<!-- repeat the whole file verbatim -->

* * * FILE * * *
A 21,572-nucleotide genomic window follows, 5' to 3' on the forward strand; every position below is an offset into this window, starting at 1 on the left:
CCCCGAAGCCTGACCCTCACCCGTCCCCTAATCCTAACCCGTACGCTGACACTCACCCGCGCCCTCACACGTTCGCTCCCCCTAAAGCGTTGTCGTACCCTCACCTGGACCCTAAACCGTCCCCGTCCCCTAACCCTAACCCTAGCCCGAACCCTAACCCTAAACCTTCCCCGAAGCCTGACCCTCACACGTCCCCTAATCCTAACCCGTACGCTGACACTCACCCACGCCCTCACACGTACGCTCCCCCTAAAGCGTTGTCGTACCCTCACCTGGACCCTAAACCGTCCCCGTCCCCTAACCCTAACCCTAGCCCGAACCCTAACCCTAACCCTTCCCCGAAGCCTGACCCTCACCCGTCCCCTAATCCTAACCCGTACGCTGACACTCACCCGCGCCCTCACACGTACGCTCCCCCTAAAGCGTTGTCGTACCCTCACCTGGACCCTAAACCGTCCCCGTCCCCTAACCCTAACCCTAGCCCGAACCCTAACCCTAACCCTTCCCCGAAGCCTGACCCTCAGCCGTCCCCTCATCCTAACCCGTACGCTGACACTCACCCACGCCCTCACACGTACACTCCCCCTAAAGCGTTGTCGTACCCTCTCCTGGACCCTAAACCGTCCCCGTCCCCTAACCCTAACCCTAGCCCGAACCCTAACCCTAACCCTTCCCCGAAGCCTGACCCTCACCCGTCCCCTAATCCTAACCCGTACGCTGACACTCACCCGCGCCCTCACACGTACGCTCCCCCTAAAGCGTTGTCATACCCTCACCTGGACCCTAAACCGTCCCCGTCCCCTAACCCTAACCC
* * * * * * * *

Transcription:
A 21,572-nucleotide genomic window follows, 5' to 3' on the forward strand; every position below is an offset into this window, starting at 1 on the left:
CCCCGAAGCCTGACCCTCACCCGTCCCCTAATCCTAACCCGTACGCTGACACTCACCCGCGCCCTCACACGTTCGCTCCCCCTAAAGCGTTGTCGTACCCTCACCTGGACCCTAAACCGTCCCCGTCCCCTAACCCTAACCCTAGCCCGAACCCTAACCCTAAACCTTCCCCGAAGCCTGACCCTCACACGTCCCCTAATCCTAACCCGTACGCTGACACTCACCCACGCCCTCACACGTACGCTCCCCCTAAAGCGTTGTCGTACCCTCACCTGGACCCTAAACCGTCCCCGTCCCCTAACCCTAACCCTAGCCCGAACCCTAACCCTAACCCTTCCCCGAAGCCTGACCCTCACCCGTCCCCTAATCCTAACCCGTACGCTGACACTCACCCGCGCCCTCACACGTACGCTCCCCCTAAAGCGTTGTCGTACCCTCACCTGGACCCTAAACCGTCCCCGTCCCCTAACCCTAACCCTAGCCCGAACCCTAACCCTAACCCTTCCCCGAAGCCTGACCCTCAGCCGTCCCCTCATCCTAACCCGTACGCTGACACTCACCCACGCCCTCACACGTACACTCCCCCTAAAGCGTTGTCGTACCCTCTCCTGGACCCTAAACCGTCCCCGTCCCCTAACCCTAACCCTAGCCCGAACCCTAACCCTAACCCTTCCCCGAAGCCTGACCCTCACCCGTCCCCTAATCCTAACCCGTACGCTGACACTCACCCGCGCCCTCACACGTACGCTCCCCCTAAAGCGTTGTCATACCCTCACCTGGACCCTAAACCGTCCCCGTCCCCTAACCCTAACCC